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Proceedings Paper

Passive detection, characterization, and localization of multiple LFMCW LPI signals
Author(s): Brandon Hamschin; John Clancy; Mike Grabbe; Matthew Fortier; John Novak
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Paper Abstract

A method for passive Detection, Characterization, and Localization (DCL) of multiple low power, Linear Frequency Modulated Continuous Wave (LFMCW) (i.e., Low Probability of Intercept (LPI)) signals is proposed. In contrast to other detection and characterization approaches, such as those based on the Wigner-Ville Transform (WVT) 1or the Wigner-Ville Hough Transform (WVHT) ,2 our approach does not begin with a parametric model of the received signal that is specified directly in terms of its LFMCW constituents. Rather, we analyze the signal over time intervals that are short, non-overlapping, and contiguous by modeling it within these intervals as a sum of sinusoidal (i.e., harmonic) components with unknown frequencies, deterministic but unknown amplitudes, unknown order (i.e., number of harmonic components), and unknown noise autocorrelation function. Using this model of the signal, which we refer to as the Short-Time Harmonic Model (STHM), we implement a detection statistic based on Thompson's Method for harmonic analysis,3 which leads to a detection threshold that is a function of False Alarm Probability PFA and not a function of the noise properties. By doing so we reliably detect the presence of multiple LFMCW signals in colored noise without the need for prewhitening, efficiently estimate (i.e., characterize) their parameters, provide estimation error variances for a subset of these parameters, and produce Time-of-Arrival (TOA) estimates that can be used to estimate the geographical location of (i.e., localize) each LFMCW source. Finally, by using the entire time-series we refine these parameter estimates by using them as initial conditions to the Maximum Likelihood Estimator (MLE), which was originally given in1 and later found in2 to be too computationally expensive for multiple LFMCW signals if accurate initial conditions were not available to limit the search space. We demonstrate the performance of our approach via simulation.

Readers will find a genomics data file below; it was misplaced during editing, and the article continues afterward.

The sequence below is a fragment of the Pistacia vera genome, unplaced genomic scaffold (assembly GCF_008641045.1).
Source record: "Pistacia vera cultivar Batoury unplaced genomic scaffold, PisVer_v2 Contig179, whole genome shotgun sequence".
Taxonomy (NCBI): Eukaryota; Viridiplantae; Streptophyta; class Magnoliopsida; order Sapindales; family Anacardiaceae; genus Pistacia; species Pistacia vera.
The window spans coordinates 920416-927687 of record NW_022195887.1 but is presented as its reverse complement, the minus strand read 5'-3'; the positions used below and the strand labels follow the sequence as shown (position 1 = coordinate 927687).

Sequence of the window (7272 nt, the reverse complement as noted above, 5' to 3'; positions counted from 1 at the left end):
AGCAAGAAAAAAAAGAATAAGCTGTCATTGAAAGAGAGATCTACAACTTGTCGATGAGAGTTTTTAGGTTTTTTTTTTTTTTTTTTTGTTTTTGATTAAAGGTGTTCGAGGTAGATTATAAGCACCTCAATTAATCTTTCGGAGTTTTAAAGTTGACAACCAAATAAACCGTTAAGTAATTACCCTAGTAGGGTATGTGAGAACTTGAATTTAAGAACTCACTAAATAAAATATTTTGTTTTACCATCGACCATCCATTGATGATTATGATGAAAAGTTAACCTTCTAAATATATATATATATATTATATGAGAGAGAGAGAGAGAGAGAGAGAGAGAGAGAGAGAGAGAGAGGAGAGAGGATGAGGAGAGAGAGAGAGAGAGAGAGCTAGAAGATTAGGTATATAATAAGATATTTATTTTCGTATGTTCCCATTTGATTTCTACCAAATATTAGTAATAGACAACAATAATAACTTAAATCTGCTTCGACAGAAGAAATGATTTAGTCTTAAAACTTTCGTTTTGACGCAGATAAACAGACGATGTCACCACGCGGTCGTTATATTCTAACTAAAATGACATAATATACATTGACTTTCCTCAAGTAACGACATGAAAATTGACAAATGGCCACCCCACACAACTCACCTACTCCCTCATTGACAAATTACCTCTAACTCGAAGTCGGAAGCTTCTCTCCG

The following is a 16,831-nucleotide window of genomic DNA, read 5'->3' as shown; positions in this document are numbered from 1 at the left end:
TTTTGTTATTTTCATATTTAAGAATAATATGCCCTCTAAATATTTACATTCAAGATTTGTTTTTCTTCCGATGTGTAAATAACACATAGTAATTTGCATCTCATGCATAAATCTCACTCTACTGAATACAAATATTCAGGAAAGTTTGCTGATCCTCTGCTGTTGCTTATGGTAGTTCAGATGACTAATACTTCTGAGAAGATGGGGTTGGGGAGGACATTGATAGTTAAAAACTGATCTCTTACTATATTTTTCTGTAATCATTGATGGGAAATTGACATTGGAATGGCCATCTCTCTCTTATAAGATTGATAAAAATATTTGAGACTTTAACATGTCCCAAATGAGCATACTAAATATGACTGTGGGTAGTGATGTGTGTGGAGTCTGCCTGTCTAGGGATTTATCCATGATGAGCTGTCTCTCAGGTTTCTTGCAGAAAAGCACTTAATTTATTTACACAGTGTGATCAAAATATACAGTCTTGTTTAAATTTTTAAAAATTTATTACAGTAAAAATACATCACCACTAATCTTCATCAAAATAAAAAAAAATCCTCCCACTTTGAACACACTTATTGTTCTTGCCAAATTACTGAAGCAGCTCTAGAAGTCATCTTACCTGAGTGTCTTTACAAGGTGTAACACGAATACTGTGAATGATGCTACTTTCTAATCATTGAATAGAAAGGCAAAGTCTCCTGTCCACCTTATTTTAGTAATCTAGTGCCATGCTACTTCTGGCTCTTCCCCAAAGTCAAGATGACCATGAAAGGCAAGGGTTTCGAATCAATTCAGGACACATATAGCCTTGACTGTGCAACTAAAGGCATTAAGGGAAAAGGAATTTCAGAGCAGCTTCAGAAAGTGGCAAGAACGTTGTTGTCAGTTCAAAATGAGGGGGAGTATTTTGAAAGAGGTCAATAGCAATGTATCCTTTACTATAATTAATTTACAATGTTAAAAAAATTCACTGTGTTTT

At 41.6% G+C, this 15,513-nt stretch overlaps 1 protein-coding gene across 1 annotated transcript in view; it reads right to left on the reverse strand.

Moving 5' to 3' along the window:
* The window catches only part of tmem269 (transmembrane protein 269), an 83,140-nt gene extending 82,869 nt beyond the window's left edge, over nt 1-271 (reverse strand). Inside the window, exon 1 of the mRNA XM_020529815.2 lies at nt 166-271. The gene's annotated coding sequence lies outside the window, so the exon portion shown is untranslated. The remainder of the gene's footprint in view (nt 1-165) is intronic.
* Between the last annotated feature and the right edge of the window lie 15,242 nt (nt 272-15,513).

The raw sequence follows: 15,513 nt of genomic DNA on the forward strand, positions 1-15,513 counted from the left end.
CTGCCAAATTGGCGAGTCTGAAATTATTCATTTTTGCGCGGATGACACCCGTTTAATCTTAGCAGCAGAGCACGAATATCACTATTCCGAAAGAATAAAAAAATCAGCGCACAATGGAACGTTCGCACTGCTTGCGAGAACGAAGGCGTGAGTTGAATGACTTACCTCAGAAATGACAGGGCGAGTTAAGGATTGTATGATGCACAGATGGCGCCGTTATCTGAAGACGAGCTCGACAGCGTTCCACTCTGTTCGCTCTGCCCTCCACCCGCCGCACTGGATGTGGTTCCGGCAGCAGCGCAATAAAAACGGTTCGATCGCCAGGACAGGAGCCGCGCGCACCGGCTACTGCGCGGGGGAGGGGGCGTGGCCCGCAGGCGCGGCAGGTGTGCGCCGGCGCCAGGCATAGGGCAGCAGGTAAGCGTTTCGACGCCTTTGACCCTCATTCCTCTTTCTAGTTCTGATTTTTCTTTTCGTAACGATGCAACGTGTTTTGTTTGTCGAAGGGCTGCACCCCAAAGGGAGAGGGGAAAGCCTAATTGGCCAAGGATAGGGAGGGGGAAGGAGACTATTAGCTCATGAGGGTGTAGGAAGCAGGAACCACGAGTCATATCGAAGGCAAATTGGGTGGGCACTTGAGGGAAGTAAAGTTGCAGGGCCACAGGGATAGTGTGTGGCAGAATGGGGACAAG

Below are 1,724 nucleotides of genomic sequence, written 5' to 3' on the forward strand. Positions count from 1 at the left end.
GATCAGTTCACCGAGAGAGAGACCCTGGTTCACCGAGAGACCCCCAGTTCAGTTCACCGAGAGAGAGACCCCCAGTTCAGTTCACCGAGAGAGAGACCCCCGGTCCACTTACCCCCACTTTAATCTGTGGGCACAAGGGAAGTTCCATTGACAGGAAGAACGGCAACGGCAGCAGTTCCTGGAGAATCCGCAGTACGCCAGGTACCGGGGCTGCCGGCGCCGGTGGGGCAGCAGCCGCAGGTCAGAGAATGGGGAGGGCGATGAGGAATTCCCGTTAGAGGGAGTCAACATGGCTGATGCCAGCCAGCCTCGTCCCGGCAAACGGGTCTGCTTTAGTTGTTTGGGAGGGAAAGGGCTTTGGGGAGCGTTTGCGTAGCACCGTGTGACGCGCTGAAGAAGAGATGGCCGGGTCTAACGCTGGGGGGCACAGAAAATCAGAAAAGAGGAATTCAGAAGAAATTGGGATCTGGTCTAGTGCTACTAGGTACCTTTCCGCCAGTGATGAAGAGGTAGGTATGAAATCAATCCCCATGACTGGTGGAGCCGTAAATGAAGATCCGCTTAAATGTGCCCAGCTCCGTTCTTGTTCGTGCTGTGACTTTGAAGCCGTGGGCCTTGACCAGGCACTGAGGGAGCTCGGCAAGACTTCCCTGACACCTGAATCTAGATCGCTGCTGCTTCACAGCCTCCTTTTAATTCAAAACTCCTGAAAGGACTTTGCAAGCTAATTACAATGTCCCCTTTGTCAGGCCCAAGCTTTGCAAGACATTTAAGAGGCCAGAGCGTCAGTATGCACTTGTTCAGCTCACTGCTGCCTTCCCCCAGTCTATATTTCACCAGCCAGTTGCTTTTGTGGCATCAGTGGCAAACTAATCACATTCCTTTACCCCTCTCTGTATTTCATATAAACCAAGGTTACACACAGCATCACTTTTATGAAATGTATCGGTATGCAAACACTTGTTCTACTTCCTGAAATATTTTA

Paper Details

Date Published: 13 June 2014
PDF: 28 pages
Proc. SPIE 9090, Automatic Target Recognition XXIV, 909008 (13 June 2014); doi: 10.1117/12.2054331
Show Author Affiliations
Brandon Hamschin, The Johns Hopkins Univ. Applied Physics Lab. (United States)
John Clancy, The Johns Hopkins Univ. Applied Physics Lab. (United States)
Mike Grabbe, The Johns Hopkins Univ. Applied Physics Lab. (United States)
Matthew Fortier, The Johns Hopkins Univ. Applied Physics Lab. (United States)
John Novak, ASD Space and Sensor Systems (United States)


Published in SPIE Proceedings Vol. 9090:
Automatic Target Recognition XXIV
Firooz A. Sadjadi; Abhijit Mahalanobis, Editor(s)

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